In a culture that is hunter gatherer based, there is little free time on a daily basis for tasks other than hunting and gathering. Full days are devoted to gathering food and preparing it for consumption. As there is no means of refrigeration in these communities, this process is a daily chore. I remember Julio going on a long diatribe about how most people that come to visit the research station just don't understand how much time is spent doing these things everyday, because "We don't have ice boxes, so things don't keep!"
Working for Project Amazonas, Julio is lucky and he knows it. I asked if he liked his job. "Of course, otherwise I would have to leave my wife and children for most of the year." The men that leave to work for the logging industry, if they come back at all, often return missing limbs or carrying malaria.
As a part of making a living, most rural Peruvians are sustenance farmers, the majority of the people living in these communities have little to no money to spare. Because of this, it seems unlikely that without good reason, they would be convinced to spend it on building a biogas digester when collecting firewood, which is a sustainable practice for the indigenous peoples of the Peruvian rainforest, is a much cheaper and easier way of providing a source of fuel.
A source of fertilizer would be much easier to market, and it would be much more useful.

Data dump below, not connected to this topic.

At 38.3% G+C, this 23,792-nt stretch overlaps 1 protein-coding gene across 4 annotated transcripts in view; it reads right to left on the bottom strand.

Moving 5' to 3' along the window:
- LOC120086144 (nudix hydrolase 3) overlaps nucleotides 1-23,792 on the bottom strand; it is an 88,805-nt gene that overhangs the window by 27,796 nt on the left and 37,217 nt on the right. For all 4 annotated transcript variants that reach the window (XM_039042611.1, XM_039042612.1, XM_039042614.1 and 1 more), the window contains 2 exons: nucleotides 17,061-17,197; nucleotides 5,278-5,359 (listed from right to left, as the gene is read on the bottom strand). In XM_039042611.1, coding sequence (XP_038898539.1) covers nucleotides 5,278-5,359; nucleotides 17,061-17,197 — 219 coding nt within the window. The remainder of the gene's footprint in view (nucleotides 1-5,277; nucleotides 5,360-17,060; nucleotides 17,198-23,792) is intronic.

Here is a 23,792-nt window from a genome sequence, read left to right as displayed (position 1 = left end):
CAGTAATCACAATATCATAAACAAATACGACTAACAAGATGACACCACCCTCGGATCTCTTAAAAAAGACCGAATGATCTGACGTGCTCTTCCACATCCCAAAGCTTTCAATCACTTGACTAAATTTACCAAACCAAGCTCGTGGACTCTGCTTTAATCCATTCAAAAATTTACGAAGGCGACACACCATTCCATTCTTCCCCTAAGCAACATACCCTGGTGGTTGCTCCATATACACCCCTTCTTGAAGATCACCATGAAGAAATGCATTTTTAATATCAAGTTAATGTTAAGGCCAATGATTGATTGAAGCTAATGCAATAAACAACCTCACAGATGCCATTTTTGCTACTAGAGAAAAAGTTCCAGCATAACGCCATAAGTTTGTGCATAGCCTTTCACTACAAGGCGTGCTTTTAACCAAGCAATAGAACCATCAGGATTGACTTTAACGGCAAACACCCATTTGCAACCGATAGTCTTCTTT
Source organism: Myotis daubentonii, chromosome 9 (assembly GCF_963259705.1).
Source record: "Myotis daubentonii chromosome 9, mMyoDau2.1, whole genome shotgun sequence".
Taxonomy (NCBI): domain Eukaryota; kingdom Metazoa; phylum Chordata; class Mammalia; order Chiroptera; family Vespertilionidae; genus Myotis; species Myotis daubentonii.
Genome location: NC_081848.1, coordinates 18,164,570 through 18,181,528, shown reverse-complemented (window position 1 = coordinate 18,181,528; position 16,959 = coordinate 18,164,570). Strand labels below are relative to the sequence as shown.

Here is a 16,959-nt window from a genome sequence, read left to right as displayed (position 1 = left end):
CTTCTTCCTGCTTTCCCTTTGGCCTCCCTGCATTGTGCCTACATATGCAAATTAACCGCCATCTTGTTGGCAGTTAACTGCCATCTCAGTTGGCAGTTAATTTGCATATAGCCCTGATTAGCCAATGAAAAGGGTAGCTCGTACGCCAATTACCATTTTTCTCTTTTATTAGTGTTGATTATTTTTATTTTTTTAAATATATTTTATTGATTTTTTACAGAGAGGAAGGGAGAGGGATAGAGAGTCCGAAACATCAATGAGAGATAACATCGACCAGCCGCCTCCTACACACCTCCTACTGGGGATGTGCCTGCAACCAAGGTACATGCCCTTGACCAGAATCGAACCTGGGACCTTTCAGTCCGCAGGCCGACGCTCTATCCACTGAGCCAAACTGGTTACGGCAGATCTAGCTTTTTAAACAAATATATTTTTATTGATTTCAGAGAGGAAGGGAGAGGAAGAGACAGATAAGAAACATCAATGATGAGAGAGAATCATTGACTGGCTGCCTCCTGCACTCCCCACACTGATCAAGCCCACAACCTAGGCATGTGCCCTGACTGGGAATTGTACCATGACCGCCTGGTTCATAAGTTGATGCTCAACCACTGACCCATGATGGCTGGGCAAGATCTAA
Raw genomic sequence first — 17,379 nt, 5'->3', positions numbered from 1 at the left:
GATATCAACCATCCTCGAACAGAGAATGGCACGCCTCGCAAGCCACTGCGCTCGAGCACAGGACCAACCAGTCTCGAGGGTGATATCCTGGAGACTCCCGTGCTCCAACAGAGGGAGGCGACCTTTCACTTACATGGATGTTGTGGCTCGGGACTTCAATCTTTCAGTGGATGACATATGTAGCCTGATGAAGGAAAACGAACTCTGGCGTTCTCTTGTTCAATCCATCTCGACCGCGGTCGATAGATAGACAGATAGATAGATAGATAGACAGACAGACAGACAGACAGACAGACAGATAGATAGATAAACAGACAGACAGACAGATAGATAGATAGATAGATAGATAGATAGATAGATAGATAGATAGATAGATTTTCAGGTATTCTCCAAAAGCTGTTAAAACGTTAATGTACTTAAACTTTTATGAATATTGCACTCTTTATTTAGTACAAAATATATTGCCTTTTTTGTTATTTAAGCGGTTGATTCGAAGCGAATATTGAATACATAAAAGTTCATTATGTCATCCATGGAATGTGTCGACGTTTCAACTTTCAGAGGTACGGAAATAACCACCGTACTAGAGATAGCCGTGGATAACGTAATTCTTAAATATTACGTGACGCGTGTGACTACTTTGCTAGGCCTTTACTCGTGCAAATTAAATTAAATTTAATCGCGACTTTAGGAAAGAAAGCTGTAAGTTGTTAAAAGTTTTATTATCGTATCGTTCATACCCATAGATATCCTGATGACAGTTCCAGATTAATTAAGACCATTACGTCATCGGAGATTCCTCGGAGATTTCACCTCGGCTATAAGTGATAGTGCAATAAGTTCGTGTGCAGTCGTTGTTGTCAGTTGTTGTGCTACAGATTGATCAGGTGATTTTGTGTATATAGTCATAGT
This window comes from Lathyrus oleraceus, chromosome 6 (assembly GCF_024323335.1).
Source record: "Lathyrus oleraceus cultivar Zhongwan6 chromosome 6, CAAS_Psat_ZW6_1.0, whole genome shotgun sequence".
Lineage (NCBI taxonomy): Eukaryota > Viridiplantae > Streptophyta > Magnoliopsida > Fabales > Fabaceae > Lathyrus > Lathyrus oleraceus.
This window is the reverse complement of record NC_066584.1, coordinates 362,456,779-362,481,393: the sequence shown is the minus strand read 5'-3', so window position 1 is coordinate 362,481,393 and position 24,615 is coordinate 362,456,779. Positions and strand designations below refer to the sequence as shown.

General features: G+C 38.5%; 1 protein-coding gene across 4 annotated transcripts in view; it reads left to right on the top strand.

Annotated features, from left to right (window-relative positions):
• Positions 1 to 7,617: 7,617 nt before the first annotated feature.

As a demonstration of soil quality in the rainforest, you can simply dig a hole and take a look-see. The very top layer of soil is a dark loam of leaf litter. From there down is sandy clay...or clay-y sand, depending. This is terrible for growing crops.
The best solution, based on our assessment, would be to develop a cheap sustainable way of creating fertilizer using the biogas digester as a starting point. The only benefit of building a biogas digester (assuming the gas isn't a viable option), as opposed to a compost pile, is Nitrogen sequestering. In a compost pile, nitrogen leaches away into the surrounding soil, but in a digester it is conserved. A compromise of these practices would be to develop a contained composting unit that would be cheap and easy to build.
The logical next step, in following with the organizational of goals of Future Scientist, would be to create an educational program that would work in tandem with this technology. Future projects could focus on sustainable agriculture and water sanitation. By providing these tools, Future Scientist is aiming to give initiative to the global community, whether it be in Peru, or in the United States. With the help of social entrepreneurs, individuals such as yourselves, reader, this can be made possible. Thanks for all of your help and for reading this blog. I hope there was some learning involved on your side too.
You can visit our website at
futurescientist.org to follow our progress.
Please consider making a donation
to help support our cause!